UK: A research programme partly funded by the UK Department for Transport and undertaken by the Institute of Railway Research at Huddersfield University has confirmed the potential for powering level crossings using vibration harvesting.
The IRR research has focused on the potential for using vibration caused by passing trains to power a network of small wireless sensors which together could form a networked grid to detect train movements and control the opening and closure of gates.
According to IRR’s Research Fellow Dr Farouk Balouchi, the proposal is a ‘completely novel’ use of wireless sensors. Vibration harvesting is a proven technology used in the oil and medical device industries, as well as in some rail applications including vehicle condition monitoring.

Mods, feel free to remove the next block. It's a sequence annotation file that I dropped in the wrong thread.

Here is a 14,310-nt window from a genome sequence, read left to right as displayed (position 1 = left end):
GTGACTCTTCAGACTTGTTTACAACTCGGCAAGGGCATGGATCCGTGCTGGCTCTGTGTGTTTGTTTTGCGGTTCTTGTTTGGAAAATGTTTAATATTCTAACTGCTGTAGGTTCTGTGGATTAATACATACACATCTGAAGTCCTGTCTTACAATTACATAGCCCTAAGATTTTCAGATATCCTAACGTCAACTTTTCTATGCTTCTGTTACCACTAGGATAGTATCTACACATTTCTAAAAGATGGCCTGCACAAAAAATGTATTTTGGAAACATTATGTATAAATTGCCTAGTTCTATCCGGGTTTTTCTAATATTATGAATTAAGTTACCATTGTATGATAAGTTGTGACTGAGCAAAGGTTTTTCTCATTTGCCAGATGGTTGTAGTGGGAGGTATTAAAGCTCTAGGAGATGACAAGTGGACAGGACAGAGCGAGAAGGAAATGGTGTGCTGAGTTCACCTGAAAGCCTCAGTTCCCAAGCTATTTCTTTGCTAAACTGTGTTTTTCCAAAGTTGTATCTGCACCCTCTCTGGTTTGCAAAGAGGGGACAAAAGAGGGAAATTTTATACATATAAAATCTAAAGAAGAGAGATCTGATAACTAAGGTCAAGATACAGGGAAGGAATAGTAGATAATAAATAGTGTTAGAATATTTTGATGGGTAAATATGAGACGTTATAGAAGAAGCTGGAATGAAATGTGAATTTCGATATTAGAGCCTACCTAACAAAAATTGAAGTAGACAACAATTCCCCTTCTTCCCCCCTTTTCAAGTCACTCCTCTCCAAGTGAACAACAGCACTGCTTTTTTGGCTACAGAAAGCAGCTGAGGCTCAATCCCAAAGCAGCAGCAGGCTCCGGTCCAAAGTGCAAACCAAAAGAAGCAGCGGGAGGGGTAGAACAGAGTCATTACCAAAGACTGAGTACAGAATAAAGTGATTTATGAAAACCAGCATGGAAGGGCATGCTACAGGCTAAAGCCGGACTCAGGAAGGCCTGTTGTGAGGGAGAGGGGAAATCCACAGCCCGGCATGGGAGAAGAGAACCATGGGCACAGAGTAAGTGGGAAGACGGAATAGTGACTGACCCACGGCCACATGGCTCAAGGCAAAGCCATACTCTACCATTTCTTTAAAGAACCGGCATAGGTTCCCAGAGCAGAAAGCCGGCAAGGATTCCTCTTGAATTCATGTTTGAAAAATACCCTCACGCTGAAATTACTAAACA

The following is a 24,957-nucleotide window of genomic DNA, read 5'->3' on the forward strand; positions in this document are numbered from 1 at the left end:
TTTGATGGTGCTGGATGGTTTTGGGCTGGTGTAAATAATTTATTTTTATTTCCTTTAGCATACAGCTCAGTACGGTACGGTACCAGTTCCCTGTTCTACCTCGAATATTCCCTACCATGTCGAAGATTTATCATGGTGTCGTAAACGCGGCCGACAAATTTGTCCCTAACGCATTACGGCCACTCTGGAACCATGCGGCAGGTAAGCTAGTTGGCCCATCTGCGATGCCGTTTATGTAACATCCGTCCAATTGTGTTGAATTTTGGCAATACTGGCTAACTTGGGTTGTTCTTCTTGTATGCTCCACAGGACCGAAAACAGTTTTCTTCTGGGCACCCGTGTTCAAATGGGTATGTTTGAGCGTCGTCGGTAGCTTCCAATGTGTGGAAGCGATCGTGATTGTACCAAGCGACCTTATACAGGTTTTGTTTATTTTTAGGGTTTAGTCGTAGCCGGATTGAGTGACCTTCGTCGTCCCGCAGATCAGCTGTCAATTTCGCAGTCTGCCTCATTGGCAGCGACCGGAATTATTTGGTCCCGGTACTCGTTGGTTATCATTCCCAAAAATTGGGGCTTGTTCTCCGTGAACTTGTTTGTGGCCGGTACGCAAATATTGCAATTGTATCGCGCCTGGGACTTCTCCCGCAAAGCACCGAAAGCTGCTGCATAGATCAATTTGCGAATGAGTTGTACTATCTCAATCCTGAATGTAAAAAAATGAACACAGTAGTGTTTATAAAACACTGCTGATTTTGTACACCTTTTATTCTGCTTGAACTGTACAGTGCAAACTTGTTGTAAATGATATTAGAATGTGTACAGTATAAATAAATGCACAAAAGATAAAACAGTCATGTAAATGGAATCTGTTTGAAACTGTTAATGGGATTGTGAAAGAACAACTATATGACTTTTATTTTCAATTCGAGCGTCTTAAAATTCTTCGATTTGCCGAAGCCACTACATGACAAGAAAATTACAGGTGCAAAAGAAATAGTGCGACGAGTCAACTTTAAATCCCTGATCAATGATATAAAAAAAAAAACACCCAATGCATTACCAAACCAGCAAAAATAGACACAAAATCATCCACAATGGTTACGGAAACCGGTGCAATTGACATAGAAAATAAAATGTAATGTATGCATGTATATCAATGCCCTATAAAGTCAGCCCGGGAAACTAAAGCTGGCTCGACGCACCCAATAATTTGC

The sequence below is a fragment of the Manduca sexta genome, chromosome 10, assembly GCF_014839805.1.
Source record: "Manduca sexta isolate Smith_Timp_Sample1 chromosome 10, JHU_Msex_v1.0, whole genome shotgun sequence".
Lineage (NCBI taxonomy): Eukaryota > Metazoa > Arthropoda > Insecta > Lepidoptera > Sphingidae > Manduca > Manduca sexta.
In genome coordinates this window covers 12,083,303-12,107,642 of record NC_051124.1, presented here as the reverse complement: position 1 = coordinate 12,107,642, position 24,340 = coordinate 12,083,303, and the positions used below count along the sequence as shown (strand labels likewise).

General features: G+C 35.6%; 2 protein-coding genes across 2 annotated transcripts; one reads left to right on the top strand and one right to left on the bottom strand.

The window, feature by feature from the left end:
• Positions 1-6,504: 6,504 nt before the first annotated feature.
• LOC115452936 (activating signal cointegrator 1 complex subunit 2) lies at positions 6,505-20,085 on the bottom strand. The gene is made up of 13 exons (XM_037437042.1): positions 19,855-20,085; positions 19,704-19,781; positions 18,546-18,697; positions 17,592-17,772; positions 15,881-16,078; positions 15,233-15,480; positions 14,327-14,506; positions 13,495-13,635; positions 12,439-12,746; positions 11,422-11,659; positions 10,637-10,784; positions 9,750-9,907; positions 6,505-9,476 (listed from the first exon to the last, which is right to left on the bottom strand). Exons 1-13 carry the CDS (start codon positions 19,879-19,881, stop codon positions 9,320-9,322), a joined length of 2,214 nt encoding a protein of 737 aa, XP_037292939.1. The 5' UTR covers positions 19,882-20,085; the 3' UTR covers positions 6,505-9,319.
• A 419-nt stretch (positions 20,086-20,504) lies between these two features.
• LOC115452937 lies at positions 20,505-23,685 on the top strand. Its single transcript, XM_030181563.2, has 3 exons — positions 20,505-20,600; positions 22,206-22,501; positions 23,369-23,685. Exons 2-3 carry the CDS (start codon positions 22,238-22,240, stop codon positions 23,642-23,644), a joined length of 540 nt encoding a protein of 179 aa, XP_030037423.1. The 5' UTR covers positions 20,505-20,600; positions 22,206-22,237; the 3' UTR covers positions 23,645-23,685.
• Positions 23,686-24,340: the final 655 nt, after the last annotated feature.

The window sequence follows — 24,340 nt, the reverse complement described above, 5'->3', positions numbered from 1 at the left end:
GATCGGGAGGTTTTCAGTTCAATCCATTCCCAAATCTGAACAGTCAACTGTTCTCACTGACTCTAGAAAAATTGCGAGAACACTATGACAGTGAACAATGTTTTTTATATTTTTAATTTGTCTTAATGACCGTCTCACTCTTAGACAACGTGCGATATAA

IRR believes the potential cost savings from adopting the technology could be significant, as costly and maintenance-intensive lineside cabling could be dispensed with. IRR believes its system could be installed for around £20000 per level crossing, compared to the £500000 typically required for conventional control equipment. IRR is now holding talks with industrial partners with a view to bringing the technology to market.
- IRR is to deploy a liquid-cooled Iceotope PetaGen 1C high-performance computer to support its analysis of railway safety data. It occupies 1 m2 of floor space, allowing it to be co-located with IRR’s researchers rather than being housed in a separate data centre.